In summary, the study found that doodling can improve information retention and recall in a classroom setting. The data collected suggests that students who doodled during a lecture or class had a 29% higher memory recall than those who did not.

These findings have numerous implications for educators as it could be used to facilitate learning among students through what was once thought of as distraction. By allowing students to take part in free-form drawing or scribbling, teachers may find themselves with more attentive and engaged classes.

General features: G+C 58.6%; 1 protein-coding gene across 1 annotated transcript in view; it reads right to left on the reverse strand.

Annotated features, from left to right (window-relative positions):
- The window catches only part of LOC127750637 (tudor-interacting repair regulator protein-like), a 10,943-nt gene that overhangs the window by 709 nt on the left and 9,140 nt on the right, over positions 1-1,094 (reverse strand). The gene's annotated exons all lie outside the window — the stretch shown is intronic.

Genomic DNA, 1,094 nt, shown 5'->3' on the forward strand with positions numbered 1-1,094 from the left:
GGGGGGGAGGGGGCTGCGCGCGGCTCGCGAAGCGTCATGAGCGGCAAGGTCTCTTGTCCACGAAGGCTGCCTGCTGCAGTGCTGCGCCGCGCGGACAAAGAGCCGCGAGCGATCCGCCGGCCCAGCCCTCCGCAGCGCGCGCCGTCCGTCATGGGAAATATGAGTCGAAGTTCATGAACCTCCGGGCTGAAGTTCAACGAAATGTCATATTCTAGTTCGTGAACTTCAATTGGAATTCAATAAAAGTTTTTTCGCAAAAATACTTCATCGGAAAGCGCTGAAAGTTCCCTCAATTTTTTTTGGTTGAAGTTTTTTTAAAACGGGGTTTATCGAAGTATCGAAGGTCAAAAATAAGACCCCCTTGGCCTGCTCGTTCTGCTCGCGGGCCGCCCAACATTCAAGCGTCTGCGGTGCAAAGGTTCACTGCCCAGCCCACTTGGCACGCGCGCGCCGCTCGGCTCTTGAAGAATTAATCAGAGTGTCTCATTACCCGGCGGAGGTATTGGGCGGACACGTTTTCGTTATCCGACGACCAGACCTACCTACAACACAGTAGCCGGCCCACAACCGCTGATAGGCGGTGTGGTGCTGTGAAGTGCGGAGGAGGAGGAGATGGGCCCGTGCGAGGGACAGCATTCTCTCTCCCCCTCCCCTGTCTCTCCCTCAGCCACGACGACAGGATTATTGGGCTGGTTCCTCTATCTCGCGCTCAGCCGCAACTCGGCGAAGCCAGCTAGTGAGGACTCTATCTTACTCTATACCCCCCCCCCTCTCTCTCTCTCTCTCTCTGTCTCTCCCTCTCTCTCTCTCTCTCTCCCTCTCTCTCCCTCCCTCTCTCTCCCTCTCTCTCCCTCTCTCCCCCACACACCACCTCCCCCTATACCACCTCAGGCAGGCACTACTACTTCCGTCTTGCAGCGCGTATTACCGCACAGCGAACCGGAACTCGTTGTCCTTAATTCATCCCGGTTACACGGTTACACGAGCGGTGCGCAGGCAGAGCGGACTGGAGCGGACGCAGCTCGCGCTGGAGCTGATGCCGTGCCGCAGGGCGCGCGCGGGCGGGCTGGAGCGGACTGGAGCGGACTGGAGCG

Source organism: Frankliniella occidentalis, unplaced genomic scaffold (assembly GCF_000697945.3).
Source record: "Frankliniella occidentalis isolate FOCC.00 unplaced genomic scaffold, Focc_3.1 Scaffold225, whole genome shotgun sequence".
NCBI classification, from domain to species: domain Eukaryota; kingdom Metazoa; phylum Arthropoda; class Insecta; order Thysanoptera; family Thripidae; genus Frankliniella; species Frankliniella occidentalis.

However, while these findings are promising there is still much to be done before we can say definitively how useful this practice might ultimately prove to be. Further research will need to explore the effects of different types of art on learning outcomes and whether other educational contexts produce similar results.

Some key areas where future research could target includes exploring:

  • How long-lasting these effects are,
  • Whether they work similarly well across diverse populations of students.
  • What potential benefits might come from employing it in other areas such as workplace presentations or creative fields like graphic design.

While there remains much work ahead before any definitive judgments can be made about the efficacy of doodling as an effective learning method, one thing is certain - it’s certainly worth trying out!